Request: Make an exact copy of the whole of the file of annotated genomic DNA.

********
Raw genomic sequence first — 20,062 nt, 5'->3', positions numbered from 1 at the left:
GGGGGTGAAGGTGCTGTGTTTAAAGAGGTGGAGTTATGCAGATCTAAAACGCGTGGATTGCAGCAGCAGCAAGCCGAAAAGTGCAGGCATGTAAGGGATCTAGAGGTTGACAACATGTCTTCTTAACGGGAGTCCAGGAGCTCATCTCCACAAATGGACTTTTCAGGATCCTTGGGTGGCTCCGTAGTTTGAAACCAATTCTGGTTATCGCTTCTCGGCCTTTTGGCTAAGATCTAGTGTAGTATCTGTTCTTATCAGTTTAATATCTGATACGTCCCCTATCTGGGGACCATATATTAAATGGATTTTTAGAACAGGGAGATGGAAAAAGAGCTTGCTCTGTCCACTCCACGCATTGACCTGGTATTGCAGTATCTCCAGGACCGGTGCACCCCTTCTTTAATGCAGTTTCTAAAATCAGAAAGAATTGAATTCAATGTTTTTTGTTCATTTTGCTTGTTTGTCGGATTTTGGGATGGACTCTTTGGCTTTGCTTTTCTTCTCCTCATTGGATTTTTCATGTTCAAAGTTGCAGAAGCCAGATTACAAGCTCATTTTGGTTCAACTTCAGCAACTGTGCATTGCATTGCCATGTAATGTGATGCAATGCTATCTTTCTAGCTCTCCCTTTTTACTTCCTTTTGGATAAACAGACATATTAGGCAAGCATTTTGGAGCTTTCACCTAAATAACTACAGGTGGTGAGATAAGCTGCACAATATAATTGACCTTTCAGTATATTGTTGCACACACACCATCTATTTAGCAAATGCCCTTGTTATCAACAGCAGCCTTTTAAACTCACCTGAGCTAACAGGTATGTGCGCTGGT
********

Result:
Raw genomic sequence first — 20,062 nt, 5'->3', positions numbered from 1 at the left:
GGGGGTGAAGGTGCTGTGTTTAAAGAGGTGGAGTTATGCAGATCTAAAACGCGTGGATTGCAGCAGCAGCAAGCCGAAAAGTGCAGGCATGTAAGGGATCTAGAGGTTGACAACATGTCTTCTTAACGGGAGTCCAGGAGCTCATCTCCACAAATGGACTTTTCAGGATCCTTGGGTGGCTCCGTAGTTTGAAACCAATTCTGGTTATCGCTTCTCGGCCTTTTGGCTAAGATCTAGTGTAGTATCTGTTCTTATCAGTTTAATATCTGATACGTCCCCTATCTGGGGACCATATATTAAATGGATTTTTAGAACAGGGAGATGGAAAAAGAGCTTGCTCTGTCCACTCCACGCATTGACCTGGTATTGCAGTATCTCCAGGACCGGTGCACCCCTTCTTTAATGCAGTTTCTAAAATCAGAAAGAATTGAATTCAATGTTTTTTGTTCATTTTGCTTGTTTGTCGGATTTTGGGATGGACTCTTTGGCTTTGCTTTTCTTCTCCTCATTGGATTTTTCATGTTCAAAGTTGCAGAAGCCAGATTACAAGCTCATTTTGGTTCAACTTCAGCAACTGTGCATTGCATTGCCATGTAATGTGATGCAATGCTATCTTTCTAGCTCTCCCTTTTTACTTCCTTTTGGATAAACAGACATATTAGGCAAGCATTTTGGAGCTTTCACCTAAATAACTACAGGTGGTGAGATAAGCTGCACAATATAATTGACCTTTCAGTATATTGTTGCACACACACCATCTATTTAGCAAATGCCCTTGTTATCAACAGCAGCCTTTTAAACTCACCTGAGCTAACAGGTATGTGCGCTGGT